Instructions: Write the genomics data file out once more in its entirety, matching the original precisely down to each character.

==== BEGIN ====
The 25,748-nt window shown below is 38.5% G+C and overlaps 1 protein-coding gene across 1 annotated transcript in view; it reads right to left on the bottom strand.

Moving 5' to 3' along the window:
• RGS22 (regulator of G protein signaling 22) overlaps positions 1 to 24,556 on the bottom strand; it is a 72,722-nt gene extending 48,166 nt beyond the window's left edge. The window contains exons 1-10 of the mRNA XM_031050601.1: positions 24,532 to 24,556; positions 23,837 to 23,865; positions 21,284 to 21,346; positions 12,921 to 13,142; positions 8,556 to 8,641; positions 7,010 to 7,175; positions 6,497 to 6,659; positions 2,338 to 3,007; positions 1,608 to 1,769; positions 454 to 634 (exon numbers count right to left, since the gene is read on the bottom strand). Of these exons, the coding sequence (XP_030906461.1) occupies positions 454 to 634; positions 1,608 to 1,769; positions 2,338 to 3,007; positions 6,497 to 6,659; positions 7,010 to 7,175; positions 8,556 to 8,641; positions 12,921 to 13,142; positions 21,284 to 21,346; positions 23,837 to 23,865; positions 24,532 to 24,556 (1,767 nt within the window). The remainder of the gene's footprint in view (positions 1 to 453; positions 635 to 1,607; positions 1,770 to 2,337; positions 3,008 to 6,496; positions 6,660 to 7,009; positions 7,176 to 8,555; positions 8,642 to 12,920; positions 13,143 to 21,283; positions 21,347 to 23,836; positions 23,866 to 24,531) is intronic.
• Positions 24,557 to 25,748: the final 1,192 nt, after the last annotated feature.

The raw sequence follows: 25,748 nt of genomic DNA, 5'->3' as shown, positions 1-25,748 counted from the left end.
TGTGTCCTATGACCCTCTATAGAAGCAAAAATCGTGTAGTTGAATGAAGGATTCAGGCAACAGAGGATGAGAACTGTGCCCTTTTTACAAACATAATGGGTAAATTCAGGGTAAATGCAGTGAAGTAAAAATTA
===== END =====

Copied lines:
The 25,748-nt window shown below is 38.5% G+C and overlaps 1 protein-coding gene across 1 annotated transcript in view; it reads right to left on the bottom strand.

Moving 5' to 3' along the window:
• RGS22 (regulator of G protein signaling 22) overlaps positions 1 to 24,556 on the bottom strand; it is a 72,722-nt gene extending 48,166 nt beyond the window's left edge. The window contains exons 1-10 of the mRNA XM_031050601.1: positions 24,532 to 24,556; positions 23,837 to 23,865; positions 21,284 to 21,346; positions 12,921 to 13,142; positions 8,556 to 8,641; positions 7,010 to 7,175; positions 6,497 to 6,659; positions 2,338 to 3,007; positions 1,608 to 1,769; positions 454 to 634 (exon numbers count right to left, since the gene is read on the bottom strand). Of these exons, the coding sequence (XP_030906461.1) occupies positions 454 to 634; positions 1,608 to 1,769; positions 2,338 to 3,007; positions 6,497 to 6,659; positions 7,010 to 7,175; positions 8,556 to 8,641; positions 12,921 to 13,142; positions 21,284 to 21,346; positions 23,837 to 23,865; positions 24,532 to 24,556 (1,767 nt within the window). The remainder of the gene's footprint in view (positions 1 to 453; positions 635 to 1,607; positions 1,770 to 2,337; positions 3,008 to 6,496; positions 6,660 to 7,009; positions 7,176 to 8,555; positions 8,642 to 12,920; positions 13,143 to 21,283; positions 21,347 to 23,836; positions 23,866 to 24,531) is intronic.
• Positions 24,557 to 25,748: the final 1,192 nt, after the last annotated feature.

The raw sequence follows: 25,748 nt of genomic DNA, 5'->3' as shown, positions 1-25,748 counted from the left end.
TGTGTCCTATGACCCTCTATAGAAGCAAAAATCGTGTAGTTGAATGAAGGATTCAGGCAACAGAGGATGAGAACTGTGCCCTTTTTACAAACATAATGGGTAAATTCAGGGTAAATGCAGTGAAGTAAAAATTA